I walk into Georgetown’s Venture Lab space, an open office housed in a trendy downtown Washington, D.C., WeWork, to a scene that is pleasantly fitting to the people I’ve come there to meet.
There’s buzzing energy bouncing around the space, ping-ponging from the bright graphics on the walls to the under 30s furiously multi-tasking and brainstorming with each other. The ambiance is contagious, and my excitement to meet the men changing the philanthropy industry ramps up.
They run over to join me, with greetings and firm handshakes. Their names are Darius Baxter, Danny Wright and Troye Bullock, who are the founders and CEO, CFO and COO of GOODProjects, a D.C. nonprofit that aims to support, uplift and advocate for underserved black communities in the metro area.
“We’re working towards developing a replicable model that moves underserved individuals into pathways of self-sufficiency,” Wright said, in the middle of a hot-button game of Connect 4 with his executive counterparts.
“We’re using gentrification to build up economic opportunity, rather than push out certain communities of color,” Bullock said, as he realized Wright won the round both horizontally and diagonally.
Bullock, 25, Wright, 26, and Baxter, 26, all grew up in predominantly black communities in the area. The young men each endured more than their share of childhood trauma. Bullock’s father was incarcerated on drug-related charges and his mother was frequently ill due to sickle cell anemia. Baxter’s father was shot and killed when he was 9 years old. Wright’s mother was kicked out at 14 when she became pregnant with him, forcing Wright’s father to support his new family the only way he knew how — selling drugs.
The men found their way out of their childhood neighborhoods through football, each landing scholarships to the prestigious Georgetown University. There, they gravitated toward each other and discovered a common knack for planning massive house parties.
After one of their many infamous parties gathered 300 people, they decided to parlay their success into a business. They worked their Georgetown connections, and, before they knew it, had an LLC, nonprofit and the necessary funding to go forward with GOODProjects.
The GOODProjects trio, who some refer to as “philanthropic rockstars,” is revitalizing the D.C. non-profit space. After exploring the different ways they could serve their target communities, ranging from successful football camps to juvenile reform programs, they decided they needed to approach philanthropic efforts at the individual level — individual neighborhoods, and individual families.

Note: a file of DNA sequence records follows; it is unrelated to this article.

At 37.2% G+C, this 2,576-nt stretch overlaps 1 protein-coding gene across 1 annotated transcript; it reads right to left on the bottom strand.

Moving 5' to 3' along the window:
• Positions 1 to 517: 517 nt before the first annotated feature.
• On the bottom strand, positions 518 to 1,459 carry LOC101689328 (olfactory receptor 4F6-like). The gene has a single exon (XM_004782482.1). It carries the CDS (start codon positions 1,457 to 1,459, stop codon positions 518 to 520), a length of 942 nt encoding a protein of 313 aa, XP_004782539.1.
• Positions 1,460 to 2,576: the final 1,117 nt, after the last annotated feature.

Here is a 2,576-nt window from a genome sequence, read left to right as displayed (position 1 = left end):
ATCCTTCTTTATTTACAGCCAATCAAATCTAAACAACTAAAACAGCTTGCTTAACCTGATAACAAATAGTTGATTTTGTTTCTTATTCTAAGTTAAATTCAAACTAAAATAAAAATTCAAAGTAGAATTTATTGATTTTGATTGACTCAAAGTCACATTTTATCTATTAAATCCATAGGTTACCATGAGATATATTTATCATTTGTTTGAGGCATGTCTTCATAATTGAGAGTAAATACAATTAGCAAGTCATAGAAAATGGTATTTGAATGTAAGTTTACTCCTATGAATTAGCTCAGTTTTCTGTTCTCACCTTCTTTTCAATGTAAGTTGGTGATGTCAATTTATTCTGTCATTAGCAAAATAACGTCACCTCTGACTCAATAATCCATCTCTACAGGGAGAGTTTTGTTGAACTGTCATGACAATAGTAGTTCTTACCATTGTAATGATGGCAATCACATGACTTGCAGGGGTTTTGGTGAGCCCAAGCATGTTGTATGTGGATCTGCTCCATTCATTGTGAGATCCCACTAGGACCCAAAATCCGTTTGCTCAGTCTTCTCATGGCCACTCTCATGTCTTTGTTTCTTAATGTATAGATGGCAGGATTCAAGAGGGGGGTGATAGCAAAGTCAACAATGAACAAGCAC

Through their GOODZone initiative, they adopt D.C. neighborhoods and implement those individualized solutions. Once the team diagnoses the issues the community is facing, they build programs to address the issues.
“We have to build trust, we have to figure out what the needs are. We’re coming in as listeners, as people who want to learn,” Wright said.
This important work doesn’t come without struggle. As three young black men in a philanthropy space that is dominated by older white people, they have to work hard to establish themselves as experts and leaders in the field.
They also have to work to be understood.
“People don’t understand that in our community we don’t get to live the life that everyone wants to live,” Troye said. “People take the opportunities that are given to them, and a lot of the time, that’s negative.”
The D.C. non-profit space is competitive and lacks a pathway to success for people like the GOODGuys, as they call themselves. Luckily, Baxter, Bullock and Wright are accustomed to letting their work ethic and passion speak for themselves.
“We’re all exceptions to the rule, because of that we just want a platform to be a symbol of hope,” Wright said. “We’re a symbol of grit and that anyone coming from the community can overcome.”
The GOODGuys are forging their way to the top, creating a blueprint for successful black entrepreneurship in the nonprofit world.
While their dreams are big, they understand that their greatest victories are the individual lives they touch.
“When I met this kid, he had just broken out of a juvenile facility in Arizona and somehow he made his way back to D.C. I don’t even know how you do that,” Baxter said of a young man who attended a GOODProjects juvenile mentorship program. “He had issues with his mom, couldn’t keep a relationship, he didn’t want to work, and I used to get so frustrated with him. He was with me every day for months. But he continued to just try, that was really it.”
He hasn’t needed Baxter’s support in three or four months, Baxter said. This is what GOODProjects is about.
“The thing that struck a chord with me was that we ended the phone and he told me that I was one of two people in his life that ever told him I was proud of him,” Baxter said. “He shared how important that was to him and how that kept him going. And that’s what success looks like for me.”
Kui Mwai is a freelance writer based in Washington, D.C. Her passion is using the written word to bring authenticity, humor and truth to issues that face communities she is a part of: the black community, the international community, the feminist community. She prides herself on using her third culture perspective to offer compelling and fresh commentary on a myriad of social topics, from women’s issues in Sub-Saharan Africa, to black culture in America.